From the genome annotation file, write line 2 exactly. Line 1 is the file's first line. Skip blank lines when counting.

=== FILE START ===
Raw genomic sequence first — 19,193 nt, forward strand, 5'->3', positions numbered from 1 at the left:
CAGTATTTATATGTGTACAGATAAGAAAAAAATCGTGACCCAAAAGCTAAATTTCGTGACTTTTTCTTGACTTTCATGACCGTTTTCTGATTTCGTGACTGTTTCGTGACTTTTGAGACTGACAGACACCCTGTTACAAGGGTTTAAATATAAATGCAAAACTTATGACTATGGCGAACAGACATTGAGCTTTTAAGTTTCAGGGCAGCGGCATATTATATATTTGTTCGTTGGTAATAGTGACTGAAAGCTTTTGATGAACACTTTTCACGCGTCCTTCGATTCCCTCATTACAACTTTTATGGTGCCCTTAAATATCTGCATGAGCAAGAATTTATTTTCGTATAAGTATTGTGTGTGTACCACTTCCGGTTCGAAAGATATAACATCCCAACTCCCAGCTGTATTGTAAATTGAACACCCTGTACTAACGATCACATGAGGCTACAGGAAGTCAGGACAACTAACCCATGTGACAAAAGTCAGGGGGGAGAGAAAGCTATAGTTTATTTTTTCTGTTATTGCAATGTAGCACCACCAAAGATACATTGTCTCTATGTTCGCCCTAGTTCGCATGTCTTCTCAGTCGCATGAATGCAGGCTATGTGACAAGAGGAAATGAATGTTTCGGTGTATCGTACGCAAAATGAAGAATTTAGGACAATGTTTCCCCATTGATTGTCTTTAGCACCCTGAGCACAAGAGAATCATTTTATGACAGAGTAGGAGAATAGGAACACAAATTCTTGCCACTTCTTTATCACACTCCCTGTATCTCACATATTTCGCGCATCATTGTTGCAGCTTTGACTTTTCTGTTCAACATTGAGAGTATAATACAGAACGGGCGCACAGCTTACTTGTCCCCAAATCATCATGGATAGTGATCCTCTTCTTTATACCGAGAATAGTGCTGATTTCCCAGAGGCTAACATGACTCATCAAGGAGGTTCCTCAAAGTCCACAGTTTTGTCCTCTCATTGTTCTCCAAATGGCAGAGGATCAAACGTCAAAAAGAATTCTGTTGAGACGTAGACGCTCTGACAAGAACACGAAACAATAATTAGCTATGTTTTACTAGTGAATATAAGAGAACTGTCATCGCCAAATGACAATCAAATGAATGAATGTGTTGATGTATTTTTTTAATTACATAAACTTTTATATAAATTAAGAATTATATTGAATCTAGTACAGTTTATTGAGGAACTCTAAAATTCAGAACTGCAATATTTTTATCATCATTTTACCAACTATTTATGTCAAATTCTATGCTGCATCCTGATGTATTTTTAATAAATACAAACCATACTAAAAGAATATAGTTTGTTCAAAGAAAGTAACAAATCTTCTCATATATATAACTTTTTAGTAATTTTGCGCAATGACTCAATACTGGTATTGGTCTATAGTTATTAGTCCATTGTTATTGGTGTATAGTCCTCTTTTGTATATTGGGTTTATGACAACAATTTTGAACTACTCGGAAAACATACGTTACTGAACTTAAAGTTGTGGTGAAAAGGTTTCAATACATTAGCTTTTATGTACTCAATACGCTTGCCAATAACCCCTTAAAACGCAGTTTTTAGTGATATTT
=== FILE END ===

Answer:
CAGTATTTATATGTGTACAGATAAGAAAAAAATCGTGACCCAAAAGCTAAATTTCGTGACTTTTTCTTGACTTTCATGACCGTTTTCTGATTTCGTGACTGTTTCGTGACTTTTGAGACTGACAGACACCCTGTTACAAGGGTTTAAATATAAATGCAAAACTTATGACTATGGCGAACAGACATTGAGCTTTTAAGTTTCAGGGCAGCGGCATATTATATATTTGTTCGTTGGTAATAGTGACTGAAAGCTTTTGATGAACACTTTTCACGCGTCCTTCGATTCCCTCATTACAACTTTTATGGTGCCCTTAAATATCTGCATGAGCAAGAATTTATTTTCGTATAAGTATTGTGTGTGTACCACTTCCGGTTCGAAAGATATAACATCCCAACTCCCAGCTGTATTGTAAATTGAACACCCTGTACTAACGATCACATGAGGCTACAGGAAGTCAGGACAACTAACCCATGTGACAAAAGTCAGGGGGGAGAGAAAGCTATAGTTTATTTTTTCTGTTATTGCAATGTAGCACCACCAAAGATACATTGTCTCTATGTTCGCCCTAGTTCGCATGTCTTCTCAGTCGCATGAATGCAGGCTATGTGACAAGAGGAAATGAATGTTTCGGTGTATCGTACGCAAAATGAAGAATTTAGGACAATGTTTCCCCATTGATTGTCTTTAGCACCCTGAGCACAAGAGAATCATTTTATGACAGAGTAGGAGAATAGGAACACAAATTCTTGCCACTTCTTTATCACACTCCCTGTATCTCACATATTTCGCGCATCATTGTTGCAGCTTTGACTTTTCTGTTCAACATTGAGAGTATAATACAGAACGGGCGCACAGCTTACTTGTCCCCAAATCATCATGGATAGTGATCCTCTTCTTTATACCGAGAATAGTGCTGATTTCCCAGAGGCTAACATGACTCATCAAGGAGGTTCCTCAAAGTCCACAGTTTTGTCCTCTCATTGTTCTCCAAATGGCAGAGGATCAAACGTCAAAAAGAATTCTGTTGAGACGTAGACGCTCTGACAAGAACACGAAACAATAATTAGCTATGTTTTACTAGTGAATATAAGAGAACTGTCATCGCCAAATGACAATCAAATGAATGAATGTGTTGATGTATTTTTTTAATTACATAAACTTTTATATAAATTAAGAATTATATTGAATCTAGTACAGTTTATTGAGGAACTCTAAAATTCAGAACTGCAATATTTTTATCATCATTTTACCAACTATTTATGTCAAATTCTATGCTGCATCCTGATGTATTTTTAATAAATACAAACCATACTAAAAGAATATAGTTTGTTCAAAGAAAGTAACAAATCTTCTCATATATATAACTTTTTAGTAATTTTGCGCAATGACTCAATACTGGTATTGGTCTATAGTTATTAGTCCATTGTTATTGGTGTATAGTCCTCTTTTGTATATTGGGTTTATGACAACAATTTTGAACTACTCGGAAAACATACGTTACTGAACTTAAAGTTGTGGTGAAAAGGTTTCAATACATTAGCTTTTATGTACTCAATACGCTTGCCAATAACCCCTTAAAACGCAGTTTTTAGTGATATTT